Why Did it All End? – A History of Art in Therapy from Maureen


Being a media correspondent for the Renfrewshire mental health arts festival this year I am intrigued by the sudden upsurge in arts and crafts within mental health recovery.

The new buzz being that arts, crafts and the social aspect of such ventures has a positive effect on mental health.

Well…and here comes the surprise…such ventures have been part of treatment for mental illness for decades.

When I started my nurse training in 1982 Leverndale hospital there were already a very well established occupational, recreational and industrial therapy departments.

The attendees at that time were mainly in-patients who viewed the wards as their homes and had been hospitalised nearly all of their adult life. They viewed attending the industrial therapy as their “job”, their place of “work” and would be up out of bed bright and early to go to “work” in the department being paid a small sum of money for their attendance.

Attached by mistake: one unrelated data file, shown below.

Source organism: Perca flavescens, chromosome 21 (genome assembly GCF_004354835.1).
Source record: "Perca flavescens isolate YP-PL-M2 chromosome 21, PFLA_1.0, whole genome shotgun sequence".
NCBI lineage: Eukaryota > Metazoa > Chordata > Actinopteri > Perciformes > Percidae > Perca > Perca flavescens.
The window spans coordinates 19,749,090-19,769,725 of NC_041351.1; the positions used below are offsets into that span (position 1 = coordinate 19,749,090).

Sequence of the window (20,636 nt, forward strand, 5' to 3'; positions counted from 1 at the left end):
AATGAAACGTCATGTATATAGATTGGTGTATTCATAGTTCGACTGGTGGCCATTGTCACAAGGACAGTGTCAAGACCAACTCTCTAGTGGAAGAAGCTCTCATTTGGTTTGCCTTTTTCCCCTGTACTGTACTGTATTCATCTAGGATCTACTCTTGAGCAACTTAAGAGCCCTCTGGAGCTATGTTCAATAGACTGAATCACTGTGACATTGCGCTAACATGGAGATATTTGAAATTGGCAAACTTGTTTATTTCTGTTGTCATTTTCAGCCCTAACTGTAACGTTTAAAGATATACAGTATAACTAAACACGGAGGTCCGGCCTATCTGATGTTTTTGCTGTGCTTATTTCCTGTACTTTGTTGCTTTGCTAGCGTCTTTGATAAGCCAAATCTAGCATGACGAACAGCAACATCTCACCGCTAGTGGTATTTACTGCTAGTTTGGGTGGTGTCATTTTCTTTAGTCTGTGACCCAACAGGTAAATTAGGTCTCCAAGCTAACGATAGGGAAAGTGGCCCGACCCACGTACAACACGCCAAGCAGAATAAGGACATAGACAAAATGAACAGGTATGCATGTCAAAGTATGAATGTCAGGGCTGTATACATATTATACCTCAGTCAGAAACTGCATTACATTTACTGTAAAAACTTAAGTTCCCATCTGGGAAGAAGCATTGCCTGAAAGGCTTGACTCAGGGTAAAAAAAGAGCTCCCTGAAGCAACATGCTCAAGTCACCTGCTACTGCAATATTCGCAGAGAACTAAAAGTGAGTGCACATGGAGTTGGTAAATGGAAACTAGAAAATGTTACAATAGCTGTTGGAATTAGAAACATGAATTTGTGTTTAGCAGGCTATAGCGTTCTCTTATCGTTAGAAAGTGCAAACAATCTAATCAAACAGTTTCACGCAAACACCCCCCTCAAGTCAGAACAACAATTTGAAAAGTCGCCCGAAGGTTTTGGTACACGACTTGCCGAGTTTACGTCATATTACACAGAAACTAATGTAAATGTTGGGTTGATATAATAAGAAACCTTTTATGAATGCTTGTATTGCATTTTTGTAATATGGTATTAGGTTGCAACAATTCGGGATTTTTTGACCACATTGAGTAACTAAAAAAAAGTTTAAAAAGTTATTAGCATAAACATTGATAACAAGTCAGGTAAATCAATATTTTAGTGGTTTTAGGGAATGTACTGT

The occupational and recreational therapy departments were for physical, social and crafting activities. Each department was staffed with qualified nurses or occupational therapists. The therapies offered activities such as knitting, crochet, macramé, basket weaving, pottery, mosaic work, art, woodwork, concrete slab making, gardening, football, bowling, snooker, swimming, hill walking, horse riding, unskilled industrial bench work, to name but a few.

Why did it all end??

Well some activities remain but changes government policy, ward closures and funding issues are some of the reasons.

The patients were proud of their achievements and felt part of something.

Sound familiar?

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